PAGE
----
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Avia - too much colour after calibration?

Discussion in 'Plasma TVs' started by Steve Zodiac, Jan 2, 2005.

  1. Steve Zodiac

    Steve Zodiac
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    Can anyone tell me why it is, that after calibrating with Avia, the colours are highly over saturated?

    I've found that after careful calibration with slight adjustment of the colour decoding for colour balance, the colour (saturation) level then has to be turned down by around 25%. It's not simply that skin tones look too red, everything is over coloured and unnatural on all DVD's.

    I have also tried using Avia with my CRT TV, again resulting with having to turn the colour down by a similar amount.

    The other tests on Avia seem good, but I can't see the point in setting the colour level, then having to turn it down considerably to watch a DVD with lifelike colour.

    It this because Avia is NTSC? If so, does that mean that the colour decoding tests (and possibly others) are not accurate for PAL systems? Having said that, I have found that even Region 1 discs exhibit the same problem.

    Any ideas?

    Thanks

    Steve.
     
  2. brackenlamb

    brackenlamb
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    im waiting for my pal avia from play.com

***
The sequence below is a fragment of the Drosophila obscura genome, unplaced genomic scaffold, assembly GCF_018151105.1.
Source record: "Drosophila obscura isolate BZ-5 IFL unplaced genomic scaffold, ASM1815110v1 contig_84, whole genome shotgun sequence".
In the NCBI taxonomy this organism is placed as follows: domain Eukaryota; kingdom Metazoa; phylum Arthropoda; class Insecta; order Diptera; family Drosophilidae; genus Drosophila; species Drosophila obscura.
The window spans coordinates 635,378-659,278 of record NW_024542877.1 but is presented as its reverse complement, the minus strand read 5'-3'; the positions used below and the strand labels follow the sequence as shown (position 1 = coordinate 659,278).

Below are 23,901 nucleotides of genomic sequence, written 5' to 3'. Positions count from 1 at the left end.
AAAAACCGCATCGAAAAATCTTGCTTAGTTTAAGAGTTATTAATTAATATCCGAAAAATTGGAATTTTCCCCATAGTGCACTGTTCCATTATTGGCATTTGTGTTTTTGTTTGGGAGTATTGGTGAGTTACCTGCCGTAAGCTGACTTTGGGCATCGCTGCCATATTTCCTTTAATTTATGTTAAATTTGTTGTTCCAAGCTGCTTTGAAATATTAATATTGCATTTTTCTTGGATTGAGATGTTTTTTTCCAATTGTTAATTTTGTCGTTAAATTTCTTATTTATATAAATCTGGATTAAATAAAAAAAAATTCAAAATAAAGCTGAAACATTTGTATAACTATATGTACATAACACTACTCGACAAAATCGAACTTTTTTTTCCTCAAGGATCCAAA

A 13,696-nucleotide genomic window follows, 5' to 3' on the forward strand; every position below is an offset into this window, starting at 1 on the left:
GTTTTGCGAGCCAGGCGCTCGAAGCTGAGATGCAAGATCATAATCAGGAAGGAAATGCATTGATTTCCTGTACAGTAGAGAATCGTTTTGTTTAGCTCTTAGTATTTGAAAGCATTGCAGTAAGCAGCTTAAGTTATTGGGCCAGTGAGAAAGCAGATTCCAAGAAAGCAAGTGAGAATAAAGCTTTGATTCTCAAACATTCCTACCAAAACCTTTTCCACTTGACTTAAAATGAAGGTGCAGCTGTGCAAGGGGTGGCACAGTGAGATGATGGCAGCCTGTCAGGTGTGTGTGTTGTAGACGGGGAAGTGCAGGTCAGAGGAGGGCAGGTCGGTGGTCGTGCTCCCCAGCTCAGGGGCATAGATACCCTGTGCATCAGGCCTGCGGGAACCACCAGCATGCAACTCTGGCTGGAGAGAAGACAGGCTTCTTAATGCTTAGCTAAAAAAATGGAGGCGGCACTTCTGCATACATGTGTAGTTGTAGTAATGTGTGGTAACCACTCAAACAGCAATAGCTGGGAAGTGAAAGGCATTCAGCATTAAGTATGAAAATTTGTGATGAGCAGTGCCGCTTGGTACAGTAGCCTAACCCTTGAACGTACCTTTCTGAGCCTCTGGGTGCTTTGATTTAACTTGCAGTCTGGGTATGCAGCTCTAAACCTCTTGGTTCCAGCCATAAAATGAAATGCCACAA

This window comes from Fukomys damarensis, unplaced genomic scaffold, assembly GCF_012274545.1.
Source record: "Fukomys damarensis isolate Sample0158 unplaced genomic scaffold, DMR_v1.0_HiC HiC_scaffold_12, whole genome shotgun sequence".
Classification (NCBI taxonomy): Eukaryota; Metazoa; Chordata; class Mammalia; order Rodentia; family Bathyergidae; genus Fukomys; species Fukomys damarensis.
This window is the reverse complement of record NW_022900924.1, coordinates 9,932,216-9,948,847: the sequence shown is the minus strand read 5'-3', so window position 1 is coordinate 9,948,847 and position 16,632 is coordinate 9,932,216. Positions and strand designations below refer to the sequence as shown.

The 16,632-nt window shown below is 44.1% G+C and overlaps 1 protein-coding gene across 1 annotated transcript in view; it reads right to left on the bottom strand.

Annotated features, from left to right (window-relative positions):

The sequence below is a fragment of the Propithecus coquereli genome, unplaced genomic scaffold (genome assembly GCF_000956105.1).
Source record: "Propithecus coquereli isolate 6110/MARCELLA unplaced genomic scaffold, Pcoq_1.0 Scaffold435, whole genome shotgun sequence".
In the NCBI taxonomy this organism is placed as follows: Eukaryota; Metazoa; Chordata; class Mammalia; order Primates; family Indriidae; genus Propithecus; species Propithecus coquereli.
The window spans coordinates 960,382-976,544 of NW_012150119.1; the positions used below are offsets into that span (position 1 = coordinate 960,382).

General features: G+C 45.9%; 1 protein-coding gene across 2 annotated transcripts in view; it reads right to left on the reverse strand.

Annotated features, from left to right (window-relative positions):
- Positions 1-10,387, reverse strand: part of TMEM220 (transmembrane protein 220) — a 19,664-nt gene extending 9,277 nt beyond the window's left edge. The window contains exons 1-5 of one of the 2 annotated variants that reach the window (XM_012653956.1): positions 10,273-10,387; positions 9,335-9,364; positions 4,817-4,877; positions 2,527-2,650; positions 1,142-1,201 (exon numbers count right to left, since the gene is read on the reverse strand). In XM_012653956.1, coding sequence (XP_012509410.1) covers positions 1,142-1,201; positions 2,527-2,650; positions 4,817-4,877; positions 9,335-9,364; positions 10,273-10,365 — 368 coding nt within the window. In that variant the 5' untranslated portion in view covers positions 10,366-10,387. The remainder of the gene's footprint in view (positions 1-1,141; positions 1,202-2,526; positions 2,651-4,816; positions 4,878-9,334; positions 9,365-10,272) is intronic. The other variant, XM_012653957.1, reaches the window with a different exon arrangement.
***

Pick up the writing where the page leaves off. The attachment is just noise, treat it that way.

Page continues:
hopefully this ntsc disc is why you are having problems
     
  3. tamthetim

    tamthetim
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    I bought the DVE Pal disc for calibration.......................seems to have worked pretty well.

    But I noted that people were buying both NTSC discs and PAL.............I only have region 2 discs....................if you are using both but have only set it for one.....this could be your problem.

    Cheers, Tam
     
  4. Steve Zodiac

    Steve Zodiac
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    Thanks for the replies.

    I have found that both Region 1 and Region 2 DVD's look too high in colour if the screen is calibrated with Avia and left on that colour setting. When the colour is then reduced by 25% or so, the colour is then great with either Region 1 or 2.

    I have no complaints about the colours on my screen once it is re-adjusted by eye, it's just that I'd like to know why the colour level looks incorrect to me after calibration with Avia.

    I think that if this colour problem was down to NTSC/PAL, then people would have to buy just the one region or they would have colour problems on the other.
     
  5. Steve Zodiac

    Steve Zodiac
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    I've just checked and my copy is of Avia is NTSC. However, I've just used a friends copy of DVE which is PAL and I get exactly the same result! The colour needs turning down after calibration.